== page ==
Gov. Mark Dayton donated $10,000 of his personal wealth to charity last year
His office did not respond to our request for comment, but judging by previous news coverage, the boost came in response to the governor's own criticism last November. When asked then about the mere $1,000 he had donated, he told reporters, "I'm disappointed in myself."
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Dayton earned less in 2013 than in past years, but his income still places him among the richest Minnesotans. The heir to the Dayton's department store fortune made most of his wealth without lifting a finger -- $163,405 in capital gains and $73,062 in dividends -- plus $116,092 in salary, for a total of $352,601. His effective tax rate was 30 percent, meaning he paid $76,008 to the feds and $29,932 to the state.
To his credit, Dayton has released his financial data (or part of it) every year since running for the governor's office. In 2009, for instance, he claimed nearly $27,000 in charitable contributions. The largest of those went to Planned Parenthood, MinnPost, and YMCA Camp Widjiwagan. (It's not immediately clear who benefited in 2013, but take a look at the returns on the next page.)
In years past, he's also pressured his Republican challengers to release their returns. So we went looking ourselves. Jeff Johnson's campaign intends to make those public this week, and Kurt Zellers's people say they're working on it. No one from Scott Honour's camp returned our message.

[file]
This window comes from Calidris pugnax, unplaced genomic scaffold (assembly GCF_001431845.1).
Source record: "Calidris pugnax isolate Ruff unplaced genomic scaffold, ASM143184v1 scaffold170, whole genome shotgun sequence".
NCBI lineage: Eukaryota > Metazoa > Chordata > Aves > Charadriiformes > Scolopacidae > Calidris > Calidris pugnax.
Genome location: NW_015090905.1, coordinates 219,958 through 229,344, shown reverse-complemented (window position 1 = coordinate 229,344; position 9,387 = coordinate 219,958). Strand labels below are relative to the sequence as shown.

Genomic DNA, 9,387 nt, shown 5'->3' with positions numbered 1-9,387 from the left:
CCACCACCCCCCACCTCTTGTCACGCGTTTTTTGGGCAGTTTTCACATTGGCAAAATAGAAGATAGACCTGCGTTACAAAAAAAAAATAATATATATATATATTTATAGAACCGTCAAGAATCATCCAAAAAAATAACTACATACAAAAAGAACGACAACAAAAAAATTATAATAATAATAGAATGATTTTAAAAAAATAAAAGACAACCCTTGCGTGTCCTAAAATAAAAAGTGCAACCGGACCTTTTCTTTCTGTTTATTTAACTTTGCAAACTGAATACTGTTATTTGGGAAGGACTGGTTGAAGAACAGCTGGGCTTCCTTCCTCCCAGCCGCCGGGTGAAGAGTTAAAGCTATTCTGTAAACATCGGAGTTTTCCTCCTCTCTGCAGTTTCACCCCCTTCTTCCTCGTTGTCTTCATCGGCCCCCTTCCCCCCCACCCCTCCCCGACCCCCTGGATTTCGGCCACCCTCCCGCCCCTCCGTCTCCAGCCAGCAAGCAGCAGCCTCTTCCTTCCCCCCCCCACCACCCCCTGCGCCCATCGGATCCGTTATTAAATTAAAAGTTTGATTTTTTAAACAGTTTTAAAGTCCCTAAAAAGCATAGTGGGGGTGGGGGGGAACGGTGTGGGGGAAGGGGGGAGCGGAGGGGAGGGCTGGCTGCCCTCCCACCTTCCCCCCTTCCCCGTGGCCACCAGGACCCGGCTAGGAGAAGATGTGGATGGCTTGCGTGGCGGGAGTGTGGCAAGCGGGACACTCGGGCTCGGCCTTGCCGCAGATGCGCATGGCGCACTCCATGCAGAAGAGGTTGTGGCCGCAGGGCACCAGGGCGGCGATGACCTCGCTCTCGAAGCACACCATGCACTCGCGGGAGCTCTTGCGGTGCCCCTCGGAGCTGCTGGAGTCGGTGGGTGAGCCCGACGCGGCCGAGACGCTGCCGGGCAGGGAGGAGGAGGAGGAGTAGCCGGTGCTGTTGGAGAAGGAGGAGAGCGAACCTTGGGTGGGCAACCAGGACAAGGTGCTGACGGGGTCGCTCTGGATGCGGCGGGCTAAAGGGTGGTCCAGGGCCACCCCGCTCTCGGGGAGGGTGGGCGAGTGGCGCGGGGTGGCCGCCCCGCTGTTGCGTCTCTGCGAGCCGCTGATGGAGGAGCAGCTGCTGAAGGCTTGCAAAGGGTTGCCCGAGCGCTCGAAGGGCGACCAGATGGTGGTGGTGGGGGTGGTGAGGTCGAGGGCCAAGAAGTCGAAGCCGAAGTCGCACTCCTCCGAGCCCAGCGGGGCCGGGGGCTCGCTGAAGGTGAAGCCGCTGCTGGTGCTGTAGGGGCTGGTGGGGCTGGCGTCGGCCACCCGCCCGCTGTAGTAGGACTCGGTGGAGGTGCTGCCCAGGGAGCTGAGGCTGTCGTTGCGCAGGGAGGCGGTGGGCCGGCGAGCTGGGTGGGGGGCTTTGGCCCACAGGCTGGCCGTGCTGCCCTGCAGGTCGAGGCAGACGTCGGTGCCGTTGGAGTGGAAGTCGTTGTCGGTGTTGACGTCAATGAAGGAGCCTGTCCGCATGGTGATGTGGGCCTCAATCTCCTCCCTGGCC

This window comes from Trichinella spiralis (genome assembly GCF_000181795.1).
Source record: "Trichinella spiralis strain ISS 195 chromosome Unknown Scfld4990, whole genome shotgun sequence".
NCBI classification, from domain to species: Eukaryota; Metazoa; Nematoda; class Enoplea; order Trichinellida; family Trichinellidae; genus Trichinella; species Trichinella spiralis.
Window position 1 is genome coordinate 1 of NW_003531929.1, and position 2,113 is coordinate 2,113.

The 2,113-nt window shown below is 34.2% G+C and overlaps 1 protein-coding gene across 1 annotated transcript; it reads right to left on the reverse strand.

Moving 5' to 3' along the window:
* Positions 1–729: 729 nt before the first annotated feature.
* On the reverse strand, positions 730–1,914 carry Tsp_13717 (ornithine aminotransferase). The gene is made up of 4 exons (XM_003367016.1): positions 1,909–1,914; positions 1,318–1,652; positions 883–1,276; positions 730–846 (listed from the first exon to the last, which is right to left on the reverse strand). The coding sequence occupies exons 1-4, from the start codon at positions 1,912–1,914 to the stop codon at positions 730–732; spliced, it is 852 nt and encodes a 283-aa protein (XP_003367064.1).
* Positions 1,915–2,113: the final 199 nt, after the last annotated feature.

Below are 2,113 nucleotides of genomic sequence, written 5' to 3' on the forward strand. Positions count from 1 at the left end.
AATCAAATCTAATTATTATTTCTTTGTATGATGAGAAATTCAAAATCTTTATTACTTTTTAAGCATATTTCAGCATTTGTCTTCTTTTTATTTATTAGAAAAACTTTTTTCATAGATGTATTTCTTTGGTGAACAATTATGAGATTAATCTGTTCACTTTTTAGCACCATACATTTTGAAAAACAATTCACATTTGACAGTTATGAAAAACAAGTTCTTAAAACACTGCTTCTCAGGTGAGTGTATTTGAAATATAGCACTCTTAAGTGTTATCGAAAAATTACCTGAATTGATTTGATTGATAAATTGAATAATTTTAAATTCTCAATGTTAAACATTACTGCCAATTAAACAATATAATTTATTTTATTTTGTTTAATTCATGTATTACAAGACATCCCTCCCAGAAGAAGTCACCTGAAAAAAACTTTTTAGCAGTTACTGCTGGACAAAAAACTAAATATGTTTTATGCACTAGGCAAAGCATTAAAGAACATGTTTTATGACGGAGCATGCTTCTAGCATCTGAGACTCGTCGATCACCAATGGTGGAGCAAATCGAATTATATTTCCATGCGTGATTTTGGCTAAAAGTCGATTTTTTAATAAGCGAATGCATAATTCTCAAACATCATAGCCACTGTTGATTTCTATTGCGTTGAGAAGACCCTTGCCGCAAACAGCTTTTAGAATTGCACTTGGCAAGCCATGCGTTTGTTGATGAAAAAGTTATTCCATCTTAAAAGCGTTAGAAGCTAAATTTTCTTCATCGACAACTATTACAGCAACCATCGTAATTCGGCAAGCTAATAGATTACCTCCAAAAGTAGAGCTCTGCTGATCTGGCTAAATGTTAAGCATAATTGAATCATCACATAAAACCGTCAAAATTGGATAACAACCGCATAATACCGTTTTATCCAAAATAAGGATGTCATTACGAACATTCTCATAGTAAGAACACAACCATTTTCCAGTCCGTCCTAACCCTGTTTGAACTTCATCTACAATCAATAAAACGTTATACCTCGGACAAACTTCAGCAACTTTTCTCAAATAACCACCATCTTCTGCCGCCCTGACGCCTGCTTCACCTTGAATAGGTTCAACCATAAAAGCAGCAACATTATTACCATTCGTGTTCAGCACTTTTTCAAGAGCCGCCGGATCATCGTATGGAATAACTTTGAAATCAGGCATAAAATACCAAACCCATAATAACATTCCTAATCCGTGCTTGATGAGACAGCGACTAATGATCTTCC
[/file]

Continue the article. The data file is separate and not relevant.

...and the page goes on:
Marty Seifert straight-up declined our request, saying in an emailed statement,
I don't think our income tax return is anyone's business, but can assure you our household income is less than the other GOP candidates and much less than Governor Dayton.So why not prove it? We asked one of his handlers for an explanation, but never heard back.
Candidates are not required to release their financial data in Minnesota, but they are required to file an economic interest statement with the campaign finance and public disclosure board.
Seifert's shows that he runs Seifert Properties, LLC, which owns eight pieces of property in Lyon and Redwood counties (and has ties to two more). The candidate also owns shares of a Putnam Investments growth fund and sits on the board of governors for both Granite Falls Energy, LLC, and Heron Lake BioEnergy, LLC.
Seifert might not care for it, but plenty of other pols do. In fact, the tradition of releasing tax returns comes from our 38th president. After Richard Nixon's resignation -- and an IRS scandal now overshadowed by Watergate -- Gerald Ford used his financial records to prove to the public that he himself was not a crook. Politicians across the country followed suit, believing, as Johnson campaign manager Scot Crockett put it, "voters deserve transparency from their elected officials."
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